Known for its national parks, it has tobacco farms, orchids, soaring limestone cliffs and picturesque towns. Out here, about three hours from the capital, there is little mention of Castro. However, many billboards feature Che Guevara, the Argentine doctor who was a co-leader of the Cuban Revolution in 1958-59.
“To victory,” one suggests.
Other than that, there are a lot of chickens, people out walking and small, colorful houses. The local chapter of the Committee for the Defense of the Revolution threw us a party, with cake. Many in the tour group ditched the hotel restaurant one night for an excellent private paladar restaurant, Villa Nene, stuffing themselves with lobster. There were lots of great old American cars painted in pastel colors.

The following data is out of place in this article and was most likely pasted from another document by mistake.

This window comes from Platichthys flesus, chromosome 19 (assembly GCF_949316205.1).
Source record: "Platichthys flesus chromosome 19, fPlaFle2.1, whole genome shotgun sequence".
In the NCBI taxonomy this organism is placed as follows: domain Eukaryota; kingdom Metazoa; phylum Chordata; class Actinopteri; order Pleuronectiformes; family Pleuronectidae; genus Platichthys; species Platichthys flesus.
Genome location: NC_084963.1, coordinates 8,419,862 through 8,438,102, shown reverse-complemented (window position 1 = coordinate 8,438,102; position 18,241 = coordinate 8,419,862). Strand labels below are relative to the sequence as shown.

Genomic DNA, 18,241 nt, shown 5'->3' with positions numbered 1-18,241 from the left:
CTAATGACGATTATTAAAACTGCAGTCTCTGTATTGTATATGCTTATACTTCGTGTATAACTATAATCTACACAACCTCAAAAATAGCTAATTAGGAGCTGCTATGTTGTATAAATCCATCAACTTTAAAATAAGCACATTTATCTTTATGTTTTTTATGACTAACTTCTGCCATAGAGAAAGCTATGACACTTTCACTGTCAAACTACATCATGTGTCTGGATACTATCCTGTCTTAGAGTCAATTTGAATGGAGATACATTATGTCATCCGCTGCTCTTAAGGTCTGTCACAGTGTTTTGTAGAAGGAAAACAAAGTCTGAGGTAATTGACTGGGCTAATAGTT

But the true major highlights, as I mentioned above, were three.
Water falling: The Soroa waterfall is one of the most beautiful I have ever seen. Walk 292 steps down from the parking lot, then stand at the foot of the 66-foot waterfall that spills over rounded rock at the top. Swim in the warm blue pool below the falls, or just float in the stream that wanders away from the gentle water.
Near the falls is the gorgeous orchid garden, brimming with white ginger (called mariposa blanca in Cuba), figs, epiphytes and hibiscus trees, whose hard wood is used for Cuban baseball bats.
Mountains: In the Vinales National Park, the land spreads away in a broad, flat valley, punctuated by isolated broad columns of limestone. They are rounded off on the top like cupcakes and enwreathed with trees.